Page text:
While we can't completely avoid fleas and ticks, we can do a lot to make it harder for them to attack our pets and therefor ourselves. The most common hookworm in Maine for instance, is killed by Heartgard Plus (but not Sentinel or Interceptor), which is one of the reasons we recommend giving your dog Heartgard Plus year round. Heartgard Plus also kills both types of roundworm as well as preventing Heartworm disease by killing immature heartworms. While there are many tick products on the market that kill one or two types of ticks, Nexgard is the only prescription oral medication that kills all 4 types of tick and starts killing them within 2 hours of being given.
We know you have lots of options for flea, tick, heartworm and parasite prevention and we also understand that everyone would like to save money when they can. We also strongly believe that prevention is both better for your pet and cheaper for you than treatment. Because of this, we recommend both Heartgard Plus and Nexgard year round for your dog. By buying these products from us instead of online or at a pet store, you can ultimately provide better care for your dog and save money. Any product you buy from us is 100% guaranteed by the manufacturer, they will not guarantee product that you buy elsewhere. We also have lots of great coupons and rebates available that can save you anywhere from $15 to $50 depending on what you are buying. Now's the time to stop in and stock up, before the fleas, ticks, mosquitoes and other pests really get going.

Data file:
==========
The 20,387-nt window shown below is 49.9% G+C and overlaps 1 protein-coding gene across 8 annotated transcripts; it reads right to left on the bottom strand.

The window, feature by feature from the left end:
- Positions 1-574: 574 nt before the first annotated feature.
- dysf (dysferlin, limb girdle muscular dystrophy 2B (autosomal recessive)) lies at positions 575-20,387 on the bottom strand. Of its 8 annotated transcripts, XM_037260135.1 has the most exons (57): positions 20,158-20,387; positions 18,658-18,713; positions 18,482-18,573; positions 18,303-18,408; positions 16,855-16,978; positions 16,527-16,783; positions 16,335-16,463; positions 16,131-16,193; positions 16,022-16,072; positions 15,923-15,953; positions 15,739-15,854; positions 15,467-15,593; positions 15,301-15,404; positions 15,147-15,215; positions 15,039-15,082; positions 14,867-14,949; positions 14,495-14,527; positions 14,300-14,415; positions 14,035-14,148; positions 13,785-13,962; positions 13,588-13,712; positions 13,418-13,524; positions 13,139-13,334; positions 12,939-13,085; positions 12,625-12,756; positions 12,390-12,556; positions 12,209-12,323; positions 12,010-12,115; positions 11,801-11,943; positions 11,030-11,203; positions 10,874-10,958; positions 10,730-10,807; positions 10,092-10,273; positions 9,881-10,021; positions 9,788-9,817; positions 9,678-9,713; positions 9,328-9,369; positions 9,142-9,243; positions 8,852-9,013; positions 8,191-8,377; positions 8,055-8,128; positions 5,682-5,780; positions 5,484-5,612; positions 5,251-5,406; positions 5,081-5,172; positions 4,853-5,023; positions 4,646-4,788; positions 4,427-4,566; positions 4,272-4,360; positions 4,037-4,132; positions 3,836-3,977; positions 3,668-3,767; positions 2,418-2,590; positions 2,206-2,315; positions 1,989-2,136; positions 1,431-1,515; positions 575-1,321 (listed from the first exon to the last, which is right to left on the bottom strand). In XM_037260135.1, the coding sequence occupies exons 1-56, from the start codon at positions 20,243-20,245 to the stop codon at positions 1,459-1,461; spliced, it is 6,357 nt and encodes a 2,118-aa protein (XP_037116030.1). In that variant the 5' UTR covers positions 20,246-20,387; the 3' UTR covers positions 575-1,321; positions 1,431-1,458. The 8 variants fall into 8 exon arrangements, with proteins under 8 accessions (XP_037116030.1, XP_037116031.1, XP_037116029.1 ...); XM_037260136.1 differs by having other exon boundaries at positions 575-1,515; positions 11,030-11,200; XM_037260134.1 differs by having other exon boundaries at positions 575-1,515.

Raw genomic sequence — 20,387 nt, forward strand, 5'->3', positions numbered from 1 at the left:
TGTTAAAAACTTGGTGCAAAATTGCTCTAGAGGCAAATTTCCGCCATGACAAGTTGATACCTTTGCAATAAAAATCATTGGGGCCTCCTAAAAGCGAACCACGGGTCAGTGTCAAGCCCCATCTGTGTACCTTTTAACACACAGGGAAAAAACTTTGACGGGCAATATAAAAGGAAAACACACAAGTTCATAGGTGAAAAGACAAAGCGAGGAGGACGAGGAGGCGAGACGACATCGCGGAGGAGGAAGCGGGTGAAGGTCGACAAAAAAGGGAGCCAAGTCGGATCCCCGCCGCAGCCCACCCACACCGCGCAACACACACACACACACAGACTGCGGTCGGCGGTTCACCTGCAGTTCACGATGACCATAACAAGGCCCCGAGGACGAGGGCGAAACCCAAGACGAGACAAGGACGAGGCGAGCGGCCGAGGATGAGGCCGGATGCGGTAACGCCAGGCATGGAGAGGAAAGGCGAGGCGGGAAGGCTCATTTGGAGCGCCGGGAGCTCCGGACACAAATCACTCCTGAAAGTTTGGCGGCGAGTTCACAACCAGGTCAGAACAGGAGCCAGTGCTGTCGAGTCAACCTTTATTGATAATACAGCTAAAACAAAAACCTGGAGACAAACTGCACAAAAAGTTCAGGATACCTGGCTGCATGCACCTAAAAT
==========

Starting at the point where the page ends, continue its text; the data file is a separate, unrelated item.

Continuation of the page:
I hope this doesn't lead to a 2 foot blizzard, but spring does seem to be coming early this year, and after a very mild winter. While this is great for us (sorry skiers, snowmobilers and ice fishermen) it means an early start to parasite season. We have been seeing fleas and ticks all winter but they will really be multiplying with this warm weather. Fleas can hatch indoors all year and ticks survive outdoors under the snow and leaf litter. On 50 degree days, last years eggs will hatch and young tick nymphs will want to feed on your pet (and you.) If your pet hasn't been on flea and tick preventative all winter, they should start as soon as possible. You will also be getting our annual coupons in the mail soon, offering great rebates from Merial if you buy flea/tick and heartworm preventive.